How Apple Pay Saved My Butt in Hong Kong
Visiting another country is always an interesting money experience. Even when traveling to places I’ve been to before, it seems I never know what to expect. That’s why, in the past, I’ve made sure to touchdown in each nation with at least a few dollars of local currency already in hand and armed with a Visa card so I’d be ready for whatever may come. However, my latest international travel brought upon an unforeseen challenge: the exclusivity of contactless payments.
This past week, my wife and I were in Hong Kong for the opening of a new attraction at Hong Kong Disneyland. The morning after our arrival, we headed down to a Starbucks located just a few steps from our hotel. After placing our order (a hojicha tea latte and an azuki blossom latte), I went to pay with our Uber Visa Card. That’s when something strange occurred.
As I looked for a place to insert or swipe my credit card, I came across nothing. I thought perhaps it was just my jet lag that was causing me to miss obvious things but, alas, there was no such port. Instead, the terminal only accepted payments via near field communication (NFC) technology — something most American cards still lack even though a few issuers are starting to roll them out.
Luckily, despite my physical credit card lacking NFC capabilities, I did have my Visa available in Apple Pay. Sure enough, this option worked like a charm, much to my relief. However, this wouldn’t be the last time I needed to bust out my phone to make a payment in Hong Kong. On the other side of the mall from the Starbucks was a grocery store where my wife and I would pick up snacks, beverages, and some instant ramen. It turns out that this store also only accepted contactless credit card payments, again necessitating Apple Pay. To be fair, there were some other locations where chip cards were accepted but, even in these cases, Apple Pay was much faster and easier.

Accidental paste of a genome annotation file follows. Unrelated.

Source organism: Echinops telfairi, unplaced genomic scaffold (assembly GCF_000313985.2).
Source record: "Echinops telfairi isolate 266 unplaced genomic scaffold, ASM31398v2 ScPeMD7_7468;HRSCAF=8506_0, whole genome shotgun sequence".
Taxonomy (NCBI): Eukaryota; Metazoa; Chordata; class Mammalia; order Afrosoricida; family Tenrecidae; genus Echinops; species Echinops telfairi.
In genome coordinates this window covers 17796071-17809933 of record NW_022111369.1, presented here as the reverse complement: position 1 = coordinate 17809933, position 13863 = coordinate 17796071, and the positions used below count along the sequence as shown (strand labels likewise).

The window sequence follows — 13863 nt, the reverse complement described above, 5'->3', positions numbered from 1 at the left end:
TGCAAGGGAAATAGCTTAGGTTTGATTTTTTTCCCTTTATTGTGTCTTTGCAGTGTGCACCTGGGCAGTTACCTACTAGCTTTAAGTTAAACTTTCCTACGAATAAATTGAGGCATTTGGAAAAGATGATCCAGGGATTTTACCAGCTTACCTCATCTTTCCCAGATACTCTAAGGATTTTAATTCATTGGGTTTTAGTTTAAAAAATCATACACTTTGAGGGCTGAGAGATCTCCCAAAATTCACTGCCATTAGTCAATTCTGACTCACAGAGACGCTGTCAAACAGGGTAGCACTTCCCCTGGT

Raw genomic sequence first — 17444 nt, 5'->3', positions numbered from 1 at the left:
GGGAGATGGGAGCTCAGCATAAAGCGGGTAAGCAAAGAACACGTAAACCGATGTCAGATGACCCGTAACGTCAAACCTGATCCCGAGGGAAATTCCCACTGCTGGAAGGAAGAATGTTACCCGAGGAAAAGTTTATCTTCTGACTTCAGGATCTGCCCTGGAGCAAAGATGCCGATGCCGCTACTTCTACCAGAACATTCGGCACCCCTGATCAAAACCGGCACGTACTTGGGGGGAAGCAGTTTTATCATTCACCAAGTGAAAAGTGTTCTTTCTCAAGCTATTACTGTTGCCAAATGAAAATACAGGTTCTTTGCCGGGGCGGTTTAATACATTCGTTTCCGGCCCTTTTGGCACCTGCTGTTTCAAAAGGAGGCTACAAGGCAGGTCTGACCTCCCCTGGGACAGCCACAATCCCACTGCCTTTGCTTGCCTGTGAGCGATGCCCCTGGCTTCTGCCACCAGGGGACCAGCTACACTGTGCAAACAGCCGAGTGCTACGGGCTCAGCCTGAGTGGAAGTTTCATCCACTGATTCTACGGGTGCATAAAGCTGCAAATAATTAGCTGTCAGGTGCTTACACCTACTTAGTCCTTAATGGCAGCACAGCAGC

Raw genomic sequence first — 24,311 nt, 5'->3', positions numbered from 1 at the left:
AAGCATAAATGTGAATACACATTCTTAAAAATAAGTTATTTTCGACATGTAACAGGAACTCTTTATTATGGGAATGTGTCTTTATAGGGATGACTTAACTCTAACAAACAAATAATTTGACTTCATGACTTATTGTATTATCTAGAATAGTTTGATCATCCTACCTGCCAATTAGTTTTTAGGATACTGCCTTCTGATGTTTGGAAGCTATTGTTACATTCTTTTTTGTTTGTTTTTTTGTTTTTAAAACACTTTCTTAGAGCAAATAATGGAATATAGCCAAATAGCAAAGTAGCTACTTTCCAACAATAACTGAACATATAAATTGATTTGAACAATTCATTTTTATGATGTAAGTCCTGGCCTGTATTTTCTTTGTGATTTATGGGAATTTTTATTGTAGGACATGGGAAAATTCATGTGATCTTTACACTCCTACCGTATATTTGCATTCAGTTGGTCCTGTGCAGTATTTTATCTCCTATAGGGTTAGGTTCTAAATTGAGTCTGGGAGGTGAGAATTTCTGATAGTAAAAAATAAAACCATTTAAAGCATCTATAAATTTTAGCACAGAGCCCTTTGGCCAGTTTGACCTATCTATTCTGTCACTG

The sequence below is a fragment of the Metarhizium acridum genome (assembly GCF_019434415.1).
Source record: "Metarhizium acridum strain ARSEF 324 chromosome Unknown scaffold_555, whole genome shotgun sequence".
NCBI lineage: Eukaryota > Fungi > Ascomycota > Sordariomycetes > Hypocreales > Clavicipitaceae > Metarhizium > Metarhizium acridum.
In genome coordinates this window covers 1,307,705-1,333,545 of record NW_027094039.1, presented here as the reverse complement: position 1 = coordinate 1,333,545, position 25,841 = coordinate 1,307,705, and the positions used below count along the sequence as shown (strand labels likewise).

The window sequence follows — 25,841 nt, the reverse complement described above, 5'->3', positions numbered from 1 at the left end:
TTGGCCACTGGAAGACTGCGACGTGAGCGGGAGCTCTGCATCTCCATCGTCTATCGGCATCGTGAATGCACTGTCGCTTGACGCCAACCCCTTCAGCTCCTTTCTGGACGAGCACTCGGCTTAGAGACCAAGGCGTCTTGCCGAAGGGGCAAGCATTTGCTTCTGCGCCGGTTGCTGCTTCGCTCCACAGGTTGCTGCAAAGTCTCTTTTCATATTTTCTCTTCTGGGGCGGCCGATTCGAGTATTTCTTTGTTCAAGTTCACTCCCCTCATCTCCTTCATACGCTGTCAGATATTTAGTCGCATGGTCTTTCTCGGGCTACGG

While I can’t speak to why we Americans are so behind on credit card technology (why did we even bother with chip cards again?), I’m sincerely glad that I had Apple Pay set up before my travels. Heck, I think I used it more during my week in Hong Kong that I have in the past year stateside. So until the U.S. catches up and makes NFC credit card standard operating procedure, it might behoove you to have Apple Pay, Google Pay, or another contactless payment option set up ahead of your international travel just in case.
This is interesting that Hong Kong is much more advanced with store payments.
I am actually surprised to learn that contactless payments are already widely used in Hong Kong. Thanks for the info.
Comments are closed.